Cicadas are harmless, albeit somewhat disgusting. Every 17 years, Brood II cicadas come out of the ground in swarms from as far south as Virginia to as far north as Connecticut. They don’t do much beyond make a lot of noise. Typically, they appear when the temperature eight inches below the surface hits 64 degrees. But if no public health or environmental group is regularly taking that measurement, how are we to know when winged creatures will emerge from the earth?
Enter John Keefe, WNYC’s Data News Team editor and self-appointed tinkerer. Keefe says he’d been playing around with low-cost sensor hardware in his free time when the idea of doing a cicada-tracking project came up at work. At a public radio hackathon, Keefe suggested a project in which WNYC members would buy temperature sensor hardware and report their findings to the station in order to predict the fateful day.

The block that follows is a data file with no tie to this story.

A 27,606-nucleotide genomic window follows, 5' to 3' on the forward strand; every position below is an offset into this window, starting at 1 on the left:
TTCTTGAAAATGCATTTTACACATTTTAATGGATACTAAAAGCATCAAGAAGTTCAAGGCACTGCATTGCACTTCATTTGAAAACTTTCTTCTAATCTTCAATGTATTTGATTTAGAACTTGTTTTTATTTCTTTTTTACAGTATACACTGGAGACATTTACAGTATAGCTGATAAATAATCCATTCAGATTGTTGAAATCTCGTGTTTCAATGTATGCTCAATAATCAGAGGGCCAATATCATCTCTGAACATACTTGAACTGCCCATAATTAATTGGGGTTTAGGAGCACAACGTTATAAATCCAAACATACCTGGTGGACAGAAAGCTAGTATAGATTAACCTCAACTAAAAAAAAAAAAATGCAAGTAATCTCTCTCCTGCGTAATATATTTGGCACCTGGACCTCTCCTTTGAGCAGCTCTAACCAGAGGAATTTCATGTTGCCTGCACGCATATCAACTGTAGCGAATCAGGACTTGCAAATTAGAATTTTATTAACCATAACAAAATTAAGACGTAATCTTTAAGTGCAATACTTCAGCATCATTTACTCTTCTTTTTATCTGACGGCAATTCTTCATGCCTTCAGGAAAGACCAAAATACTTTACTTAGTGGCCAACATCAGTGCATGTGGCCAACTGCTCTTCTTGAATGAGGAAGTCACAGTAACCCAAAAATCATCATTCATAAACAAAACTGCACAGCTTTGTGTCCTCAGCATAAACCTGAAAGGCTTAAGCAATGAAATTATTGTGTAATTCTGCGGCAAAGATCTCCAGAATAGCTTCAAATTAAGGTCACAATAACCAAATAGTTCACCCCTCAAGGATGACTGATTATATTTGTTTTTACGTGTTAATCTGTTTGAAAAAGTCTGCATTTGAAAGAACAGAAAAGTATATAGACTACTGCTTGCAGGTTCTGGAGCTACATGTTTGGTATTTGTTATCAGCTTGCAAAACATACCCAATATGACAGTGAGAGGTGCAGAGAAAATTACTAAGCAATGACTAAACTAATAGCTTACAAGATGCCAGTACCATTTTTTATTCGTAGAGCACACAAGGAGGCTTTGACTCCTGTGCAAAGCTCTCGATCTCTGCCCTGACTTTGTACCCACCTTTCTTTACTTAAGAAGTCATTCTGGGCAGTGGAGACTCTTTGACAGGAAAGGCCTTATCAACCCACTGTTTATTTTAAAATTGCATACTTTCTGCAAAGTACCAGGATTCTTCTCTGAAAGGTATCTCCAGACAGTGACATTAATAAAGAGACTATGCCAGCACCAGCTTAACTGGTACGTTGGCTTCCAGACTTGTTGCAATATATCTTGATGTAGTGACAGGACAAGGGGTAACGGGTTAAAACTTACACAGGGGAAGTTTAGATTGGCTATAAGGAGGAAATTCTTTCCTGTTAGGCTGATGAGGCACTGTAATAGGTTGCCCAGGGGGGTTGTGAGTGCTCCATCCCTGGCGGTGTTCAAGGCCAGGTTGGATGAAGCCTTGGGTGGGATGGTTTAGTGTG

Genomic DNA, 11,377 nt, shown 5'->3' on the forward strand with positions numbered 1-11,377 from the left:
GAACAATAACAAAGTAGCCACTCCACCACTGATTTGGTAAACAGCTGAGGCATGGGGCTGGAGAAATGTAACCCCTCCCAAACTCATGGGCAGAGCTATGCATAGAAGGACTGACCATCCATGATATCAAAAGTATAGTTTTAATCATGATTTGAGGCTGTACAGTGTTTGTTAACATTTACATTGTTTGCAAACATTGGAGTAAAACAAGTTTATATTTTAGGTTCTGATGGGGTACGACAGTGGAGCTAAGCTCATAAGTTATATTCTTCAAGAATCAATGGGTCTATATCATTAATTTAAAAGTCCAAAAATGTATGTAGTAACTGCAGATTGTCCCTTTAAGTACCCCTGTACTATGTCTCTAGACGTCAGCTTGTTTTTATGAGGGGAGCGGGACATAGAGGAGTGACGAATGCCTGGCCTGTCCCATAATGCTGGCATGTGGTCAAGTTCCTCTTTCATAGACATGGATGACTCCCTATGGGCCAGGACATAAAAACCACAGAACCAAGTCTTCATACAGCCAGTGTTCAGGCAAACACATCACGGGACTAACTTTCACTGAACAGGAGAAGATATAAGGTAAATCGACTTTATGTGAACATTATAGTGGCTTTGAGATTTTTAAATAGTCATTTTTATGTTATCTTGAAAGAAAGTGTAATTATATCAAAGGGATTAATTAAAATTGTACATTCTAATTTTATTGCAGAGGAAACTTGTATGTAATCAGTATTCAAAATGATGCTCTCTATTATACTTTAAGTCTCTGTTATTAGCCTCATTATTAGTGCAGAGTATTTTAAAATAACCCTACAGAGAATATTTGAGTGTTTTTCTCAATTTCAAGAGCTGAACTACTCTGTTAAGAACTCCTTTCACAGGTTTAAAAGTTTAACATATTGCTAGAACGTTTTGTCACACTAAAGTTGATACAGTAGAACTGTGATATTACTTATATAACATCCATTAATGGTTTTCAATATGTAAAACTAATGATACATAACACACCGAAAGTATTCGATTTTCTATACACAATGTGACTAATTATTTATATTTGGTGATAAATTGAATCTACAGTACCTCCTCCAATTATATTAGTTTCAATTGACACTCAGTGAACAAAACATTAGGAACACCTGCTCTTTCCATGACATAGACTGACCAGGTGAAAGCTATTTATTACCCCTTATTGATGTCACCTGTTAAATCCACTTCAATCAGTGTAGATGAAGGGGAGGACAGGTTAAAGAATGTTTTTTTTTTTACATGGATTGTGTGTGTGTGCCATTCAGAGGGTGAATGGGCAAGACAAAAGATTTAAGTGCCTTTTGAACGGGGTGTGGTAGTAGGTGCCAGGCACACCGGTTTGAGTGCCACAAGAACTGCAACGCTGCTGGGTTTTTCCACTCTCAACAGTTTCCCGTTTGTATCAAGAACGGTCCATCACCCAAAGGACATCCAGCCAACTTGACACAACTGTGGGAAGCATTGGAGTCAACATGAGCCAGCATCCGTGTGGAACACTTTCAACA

“We actually walked out of the hackathon down the street to Radio Shack, just to see if we could buy the parts we needed,” Keefe said. “We bought a bunch of parts, went back, and started assembling the sensors, the code to run them, and the website that would host that information.” That led to Cicada Tracker.
The idea of gathering vast amounts of public data through inexpensive sensor hardware has been gaining steam. After the 2011 tsunami and nuclear disaster in Japan, a group of hardware scientists started tracking radiation independent of the government using sensors. NPR’s Javaun Moradi wrote a blog post in 2011 about Pachube (now Cosm) a company that was tracking air quality in cities. Behavio, a company that won $355,000 in Knight funding last year, is dedicated to turning smartphones into data gathering devices through sensor apps to help track “trends in community data.”